In 50 years, we’ve seen a lot of progress in powerplant technology in the automotive, motorcycle and even the watercraft segments. In light aviation, however, technology has largely passed us by. Okay, the materials used to build our engines are better, and the tolerances to which they’re built are tighter too. And there are a few aero-diesel engines out there that are pushing the progress envelope, too, but in all fairness many of them are based on auto engines. The larger truth is that we need disruptive powerplants if new planes are ever going to be an option again for consumers who are less than independently wealthy.
True, there are certain questions we need to ask ourselves when we think about mixing things up. The most critical is this: Will changing the way things are done wind up costing lives? In the case of allowing non-certificated avionics into light planes, the answer is almost certainly no. In fact, the change will almost certainly save lives.
When looking at disruptive policy changes, one also needs to ask what the purpose of the disruption is. With the Part 23 rewrite, which identifies safety guided-consensus standards as the driving goal behind the certification of light planes, the goal is twofold: to create a smarter, more efficient means of certification for light planes while maintaining an equivalent level of safety. In reality, the changes will do far more than that. They won’t just keep the accident record where it is, which is unacceptably high, but it will improve upon it, in part by giving existing small planes far better avionics options than have ever been possible before. The avionics revolution, mark my words, is only getting started.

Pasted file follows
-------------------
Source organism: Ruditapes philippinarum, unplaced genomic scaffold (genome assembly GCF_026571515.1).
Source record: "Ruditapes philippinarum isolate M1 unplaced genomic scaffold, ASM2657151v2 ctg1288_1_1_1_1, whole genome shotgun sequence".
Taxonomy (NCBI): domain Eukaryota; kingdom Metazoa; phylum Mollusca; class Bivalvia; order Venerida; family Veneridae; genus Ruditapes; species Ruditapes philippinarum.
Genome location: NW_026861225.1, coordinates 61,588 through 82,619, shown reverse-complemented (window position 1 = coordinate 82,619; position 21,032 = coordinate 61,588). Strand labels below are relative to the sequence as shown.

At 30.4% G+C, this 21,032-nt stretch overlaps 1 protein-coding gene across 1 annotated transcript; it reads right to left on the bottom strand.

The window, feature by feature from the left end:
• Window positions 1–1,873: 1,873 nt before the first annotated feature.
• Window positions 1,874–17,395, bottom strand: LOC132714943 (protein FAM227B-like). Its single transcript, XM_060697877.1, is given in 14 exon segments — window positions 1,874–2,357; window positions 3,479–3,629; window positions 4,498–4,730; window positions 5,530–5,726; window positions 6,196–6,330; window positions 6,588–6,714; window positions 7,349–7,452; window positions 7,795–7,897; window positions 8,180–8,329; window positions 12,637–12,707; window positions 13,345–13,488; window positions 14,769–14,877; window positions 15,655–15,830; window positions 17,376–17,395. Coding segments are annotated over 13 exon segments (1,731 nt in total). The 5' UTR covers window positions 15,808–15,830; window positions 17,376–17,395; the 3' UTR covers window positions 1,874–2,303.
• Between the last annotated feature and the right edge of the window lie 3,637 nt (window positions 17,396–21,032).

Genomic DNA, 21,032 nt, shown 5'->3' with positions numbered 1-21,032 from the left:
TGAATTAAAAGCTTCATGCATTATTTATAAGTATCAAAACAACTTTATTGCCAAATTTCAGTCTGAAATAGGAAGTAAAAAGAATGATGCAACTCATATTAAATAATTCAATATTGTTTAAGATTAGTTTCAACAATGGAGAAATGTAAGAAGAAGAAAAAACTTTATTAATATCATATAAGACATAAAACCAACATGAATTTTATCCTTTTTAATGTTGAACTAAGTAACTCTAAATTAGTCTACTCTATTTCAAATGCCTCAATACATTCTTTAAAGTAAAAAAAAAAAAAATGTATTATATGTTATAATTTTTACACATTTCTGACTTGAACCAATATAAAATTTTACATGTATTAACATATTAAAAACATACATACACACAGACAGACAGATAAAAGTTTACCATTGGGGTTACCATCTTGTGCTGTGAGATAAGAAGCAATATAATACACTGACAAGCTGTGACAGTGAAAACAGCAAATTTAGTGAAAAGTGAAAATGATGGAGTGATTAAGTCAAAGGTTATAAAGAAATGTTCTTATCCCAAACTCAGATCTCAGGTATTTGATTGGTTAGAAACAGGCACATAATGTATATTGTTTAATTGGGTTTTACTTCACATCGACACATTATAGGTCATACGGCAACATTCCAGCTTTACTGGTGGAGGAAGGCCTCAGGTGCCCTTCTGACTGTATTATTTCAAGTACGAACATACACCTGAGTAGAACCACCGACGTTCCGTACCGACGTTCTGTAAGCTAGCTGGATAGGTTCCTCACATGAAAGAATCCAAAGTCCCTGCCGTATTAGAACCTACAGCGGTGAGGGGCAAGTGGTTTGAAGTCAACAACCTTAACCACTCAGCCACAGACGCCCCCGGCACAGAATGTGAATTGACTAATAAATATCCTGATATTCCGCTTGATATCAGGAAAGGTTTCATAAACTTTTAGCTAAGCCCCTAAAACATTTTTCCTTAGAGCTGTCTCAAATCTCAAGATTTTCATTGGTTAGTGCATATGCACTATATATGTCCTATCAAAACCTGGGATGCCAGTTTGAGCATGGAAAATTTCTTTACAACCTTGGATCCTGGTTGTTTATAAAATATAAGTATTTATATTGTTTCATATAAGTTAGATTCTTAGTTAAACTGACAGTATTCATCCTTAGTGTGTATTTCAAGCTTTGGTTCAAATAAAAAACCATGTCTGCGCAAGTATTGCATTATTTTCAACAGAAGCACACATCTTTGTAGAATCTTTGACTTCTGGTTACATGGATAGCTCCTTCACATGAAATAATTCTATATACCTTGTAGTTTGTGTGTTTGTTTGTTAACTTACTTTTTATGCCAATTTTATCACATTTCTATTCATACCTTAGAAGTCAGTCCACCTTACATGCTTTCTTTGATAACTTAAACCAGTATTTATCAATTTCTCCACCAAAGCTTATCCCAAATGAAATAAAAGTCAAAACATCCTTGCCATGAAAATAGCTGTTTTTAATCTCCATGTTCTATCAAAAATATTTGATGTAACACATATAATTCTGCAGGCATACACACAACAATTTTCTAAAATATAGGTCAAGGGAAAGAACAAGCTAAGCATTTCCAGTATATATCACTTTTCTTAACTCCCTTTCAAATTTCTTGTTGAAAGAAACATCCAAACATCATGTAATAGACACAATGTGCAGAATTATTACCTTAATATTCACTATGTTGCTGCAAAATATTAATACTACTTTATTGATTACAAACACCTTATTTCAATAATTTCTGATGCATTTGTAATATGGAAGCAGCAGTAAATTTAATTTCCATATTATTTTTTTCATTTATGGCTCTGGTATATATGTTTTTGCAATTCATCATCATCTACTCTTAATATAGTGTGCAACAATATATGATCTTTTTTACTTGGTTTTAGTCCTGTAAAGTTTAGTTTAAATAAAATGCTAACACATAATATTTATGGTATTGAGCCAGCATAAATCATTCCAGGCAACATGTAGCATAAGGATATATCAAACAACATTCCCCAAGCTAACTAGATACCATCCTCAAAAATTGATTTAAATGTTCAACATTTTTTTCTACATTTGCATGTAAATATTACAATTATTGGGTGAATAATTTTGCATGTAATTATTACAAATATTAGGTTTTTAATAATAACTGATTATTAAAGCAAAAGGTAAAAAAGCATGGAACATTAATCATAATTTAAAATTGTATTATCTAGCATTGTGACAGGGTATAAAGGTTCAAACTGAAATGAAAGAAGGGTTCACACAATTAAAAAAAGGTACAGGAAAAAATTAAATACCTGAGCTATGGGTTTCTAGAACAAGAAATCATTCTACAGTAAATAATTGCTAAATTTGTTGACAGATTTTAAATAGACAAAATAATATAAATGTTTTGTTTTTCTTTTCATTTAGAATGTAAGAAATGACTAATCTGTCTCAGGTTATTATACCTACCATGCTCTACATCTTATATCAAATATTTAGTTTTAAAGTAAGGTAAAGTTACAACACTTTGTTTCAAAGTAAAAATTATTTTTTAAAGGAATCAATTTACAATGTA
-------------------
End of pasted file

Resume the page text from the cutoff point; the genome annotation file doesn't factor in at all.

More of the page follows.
The other thing it’ll do is allow manufacturers to offer new type-certificated sub-12,000-pound airplanes, maybe as many as a dozen a year, instead of half a dozen a decade. The change will also allow the FAA to address certification applications in a far more efficient manner. By all accounts, they’re doing a great job despite being woefully understaffed. For every complaint I hear from manufacturers about the FAA process, I hear a dozen compliments.
I say let’s put our money behind changes having to do with cheaper, smarter technology, modern, fuel-efficient and economical powerplants, and maintaining our nation’s aviation infrastructure, from the little airports right up through the behemoths. And let’s turn our disruptive attention to those places in the system where change is long overdue.
After all, disruption when applied with thought and with the right motives is the way to make any complex system better and more efficient. When it’s done for the wrong reasons, it’s a way to more deeply entrench all the bad things we’d like to get rid of in the first place. And, yes, that means privatizing ATC. Let’s all just say no.